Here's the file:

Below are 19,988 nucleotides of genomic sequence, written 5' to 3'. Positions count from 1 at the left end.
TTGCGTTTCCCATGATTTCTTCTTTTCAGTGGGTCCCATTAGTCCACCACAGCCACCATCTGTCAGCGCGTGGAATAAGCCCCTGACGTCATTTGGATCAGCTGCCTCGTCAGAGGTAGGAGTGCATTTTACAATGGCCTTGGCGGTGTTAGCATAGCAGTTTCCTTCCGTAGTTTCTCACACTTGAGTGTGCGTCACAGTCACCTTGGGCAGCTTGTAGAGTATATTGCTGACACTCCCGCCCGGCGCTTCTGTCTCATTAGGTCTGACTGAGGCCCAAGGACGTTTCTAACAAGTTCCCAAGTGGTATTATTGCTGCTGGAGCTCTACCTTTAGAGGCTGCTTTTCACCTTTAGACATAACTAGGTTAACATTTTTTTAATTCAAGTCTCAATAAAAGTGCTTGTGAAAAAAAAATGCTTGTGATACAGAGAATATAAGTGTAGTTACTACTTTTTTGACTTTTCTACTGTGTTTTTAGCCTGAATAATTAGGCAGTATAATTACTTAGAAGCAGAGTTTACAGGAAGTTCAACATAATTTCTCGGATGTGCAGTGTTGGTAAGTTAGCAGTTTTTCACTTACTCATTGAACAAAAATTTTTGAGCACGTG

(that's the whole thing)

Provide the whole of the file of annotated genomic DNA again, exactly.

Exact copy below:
Below are 19,988 nucleotides of genomic sequence, written 5' to 3'. Positions count from 1 at the left end.
TTGCGTTTCCCATGATTTCTTCTTTTCAGTGGGTCCCATTAGTCCACCACAGCCACCATCTGTCAGCGCGTGGAATAAGCCCCTGACGTCATTTGGATCAGCTGCCTCGTCAGAGGTAGGAGTGCATTTTACAATGGCCTTGGCGGTGTTAGCATAGCAGTTTCCTTCCGTAGTTTCTCACACTTGAGTGTGCGTCACAGTCACCTTGGGCAGCTTGTAGAGTATATTGCTGACACTCCCGCCCGGCGCTTCTGTCTCATTAGGTCTGACTGAGGCCCAAGGACGTTTCTAACAAGTTCCCAAGTGGTATTATTGCTGCTGGAGCTCTACCTTTAGAGGCTGCTTTTCACCTTTAGACATAACTAGGTTAACATTTTTTTAATTCAAGTCTCAATAAAAGTGCTTGTGAAAAAAAAATGCTTGTGATACAGAGAATATAAGTGTAGTTACTACTTTTTTGACTTTTCTACTGTGTTTTTAGCCTGAATAATTAGGCAGTATAATTACTTAGAAGCAGAGTTTACAGGAAGTTCAACATAATTTCTCGGATGTGCAGTGTTGGTAAGTTAGCAGTTTTTCACTTACTCATTGAACAAAAATTTTTGAGCACGTG